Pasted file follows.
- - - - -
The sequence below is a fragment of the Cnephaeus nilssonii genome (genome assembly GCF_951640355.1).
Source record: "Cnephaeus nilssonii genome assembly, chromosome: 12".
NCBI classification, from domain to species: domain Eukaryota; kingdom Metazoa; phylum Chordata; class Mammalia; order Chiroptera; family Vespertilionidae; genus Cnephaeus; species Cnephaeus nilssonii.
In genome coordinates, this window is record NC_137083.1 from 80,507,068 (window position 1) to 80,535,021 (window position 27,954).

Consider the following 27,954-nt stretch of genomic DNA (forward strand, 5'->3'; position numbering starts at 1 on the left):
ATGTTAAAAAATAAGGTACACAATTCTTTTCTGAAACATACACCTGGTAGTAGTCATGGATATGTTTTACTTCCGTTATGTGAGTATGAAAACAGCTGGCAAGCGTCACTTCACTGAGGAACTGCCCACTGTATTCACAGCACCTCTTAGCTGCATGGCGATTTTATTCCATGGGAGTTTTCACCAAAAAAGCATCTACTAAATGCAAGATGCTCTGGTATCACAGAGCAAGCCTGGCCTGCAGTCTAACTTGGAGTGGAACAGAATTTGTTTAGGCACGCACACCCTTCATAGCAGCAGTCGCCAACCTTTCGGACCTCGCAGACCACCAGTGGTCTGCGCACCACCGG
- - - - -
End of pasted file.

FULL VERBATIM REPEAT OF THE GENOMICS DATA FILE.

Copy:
The sequence below is a fragment of the Cnephaeus nilssonii genome (genome assembly GCF_951640355.1).
Source record: "Cnephaeus nilssonii genome assembly, chromosome: 12".
NCBI classification, from domain to species: domain Eukaryota; kingdom Metazoa; phylum Chordata; class Mammalia; order Chiroptera; family Vespertilionidae; genus Cnephaeus; species Cnephaeus nilssonii.
In genome coordinates, this window is record NC_137083.1 from 80,507,068 (window position 1) to 80,535,021 (window position 27,954).

Consider the following 27,954-nt stretch of genomic DNA (forward strand, 5'->3'; position numbering starts at 1 on the left):
ATGTTAAAAAATAAGGTACACAATTCTTTTCTGAAACATACACCTGGTAGTAGTCATGGATATGTTTTACTTCCGTTATGTGAGTATGAAAACAGCTGGCAAGCGTCACTTCACTGAGGAACTGCCCACTGTATTCACAGCACCTCTTAGCTGCATGGCGATTTTATTCCATGGGAGTTTTCACCAAAAAAGCATCTACTAAATGCAAGATGCTCTGGTATCACAGAGCAAGCCTGGCCTGCAGTCTAACTTGGAGTGGAACAGAATTTGTTTAGGCACGCACACCCTTCATAGCAGCAGTCGCCAACCTTTCGGACCTCGCAGACCACCAGTGGTCTGCGCACCACCGG